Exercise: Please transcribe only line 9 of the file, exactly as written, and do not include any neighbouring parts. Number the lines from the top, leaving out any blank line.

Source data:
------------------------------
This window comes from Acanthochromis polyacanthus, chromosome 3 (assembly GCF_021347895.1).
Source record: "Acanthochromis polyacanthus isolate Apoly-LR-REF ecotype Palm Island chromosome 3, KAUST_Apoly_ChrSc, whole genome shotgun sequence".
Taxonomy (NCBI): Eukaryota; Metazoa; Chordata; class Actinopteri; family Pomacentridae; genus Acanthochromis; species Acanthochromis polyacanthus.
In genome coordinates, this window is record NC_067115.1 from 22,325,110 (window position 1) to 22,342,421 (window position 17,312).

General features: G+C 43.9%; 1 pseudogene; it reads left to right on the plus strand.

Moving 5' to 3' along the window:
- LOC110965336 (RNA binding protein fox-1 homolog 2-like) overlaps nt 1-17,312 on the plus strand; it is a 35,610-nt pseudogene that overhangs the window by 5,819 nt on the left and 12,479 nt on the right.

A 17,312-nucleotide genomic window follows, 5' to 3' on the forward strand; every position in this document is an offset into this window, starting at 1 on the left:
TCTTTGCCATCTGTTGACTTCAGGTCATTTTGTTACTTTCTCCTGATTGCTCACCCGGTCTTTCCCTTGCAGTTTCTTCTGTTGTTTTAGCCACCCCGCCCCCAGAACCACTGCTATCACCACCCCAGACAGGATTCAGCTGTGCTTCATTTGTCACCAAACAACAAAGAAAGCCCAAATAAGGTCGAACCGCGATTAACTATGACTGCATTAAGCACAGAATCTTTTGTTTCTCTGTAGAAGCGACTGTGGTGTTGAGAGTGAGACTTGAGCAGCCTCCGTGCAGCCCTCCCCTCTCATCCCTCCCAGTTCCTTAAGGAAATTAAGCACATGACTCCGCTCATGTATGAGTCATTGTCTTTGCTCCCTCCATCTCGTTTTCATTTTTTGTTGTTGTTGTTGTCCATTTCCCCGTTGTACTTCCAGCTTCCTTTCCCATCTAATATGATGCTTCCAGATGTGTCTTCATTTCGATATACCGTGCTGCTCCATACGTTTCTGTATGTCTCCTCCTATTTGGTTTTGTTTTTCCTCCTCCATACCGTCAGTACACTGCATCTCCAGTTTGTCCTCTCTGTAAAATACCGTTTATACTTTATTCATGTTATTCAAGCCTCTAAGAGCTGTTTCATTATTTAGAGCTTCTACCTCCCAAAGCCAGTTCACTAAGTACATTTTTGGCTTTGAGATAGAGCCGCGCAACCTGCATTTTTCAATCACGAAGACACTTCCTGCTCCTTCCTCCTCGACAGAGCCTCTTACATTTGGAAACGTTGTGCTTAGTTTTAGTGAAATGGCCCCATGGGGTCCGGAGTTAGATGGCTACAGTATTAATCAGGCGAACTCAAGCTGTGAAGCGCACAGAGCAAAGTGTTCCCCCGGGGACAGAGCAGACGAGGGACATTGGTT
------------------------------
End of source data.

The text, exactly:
TCTTTGCCATCTGTTGACTTCAGGTCATTTTGTTACTTTCTCCTGATTGCTCACCCGGTCTTTCCCTTGCAGTTTCTTCTGTTGTTTTAGCCACCCCGCCCCCAGAACCACTGCTATCACCACCCCAGACAGGATTCAGCTGTGCTTCATTTGTCACCAAACAACAAAGAAAGCCCAAATAAGGTCGAACCGCGATTAACTATGACTGCATTAAGCACAGAATCTTTTGTTTCTCTGTAGAAGCGACTGTGGTGTTGAGAGTGAGACTTGAGCAGCCTCCGTGCAGCCCTCCCCTCTCATCCCTCCCAGTTCCTTAAGGAAATTAAGCACATGACTCCGCTCATGTATGAGTCATTGTCTTTGCTCCCTCCATCTCGTTTTCATTTTTTGTTGTTGTTGTTGTCCATTTCCCCGTTGTACTTCCAGCTTCCTTTCCCATCTAATATGATGCTTCCAGATGTGTCTTCATTTCGATATACCGTGCTGCTCCATACGTTTCTGTATGTCTCCTCCTATTTGGTTTTGTTTTTCCTCCTCCATACCGTCAGTACACTGCATCTCCAGTTTGTCCTCTCTGTAAAATACCGTTTATACTTTATTCATGTTATTCAAGCCTCTAAGAGCTGTTTCATTATTTAGAGCTTCTACCTCCCAAAGCCAGTTCACTAAGTACATTTTTGGCTTTGAGATAGAGCCGCGCAACCTGCATTTTTCAATCACGAAGACACTTCCTGCTCCTTCCTCCTCGACAGAGCCTCTTACATTTGGAAACGTTGTGCTTAGTTTTAGTGAAATGGCCCCATGGGGTCCGGAGTTAGATGGCTACAGTATTAATCAGGCGAACTCAAGCTGTGAAGCGCACAGAGCAAAGTGTTCCCCCGGGGACAGAGCAGACGAGGGACATTGGTT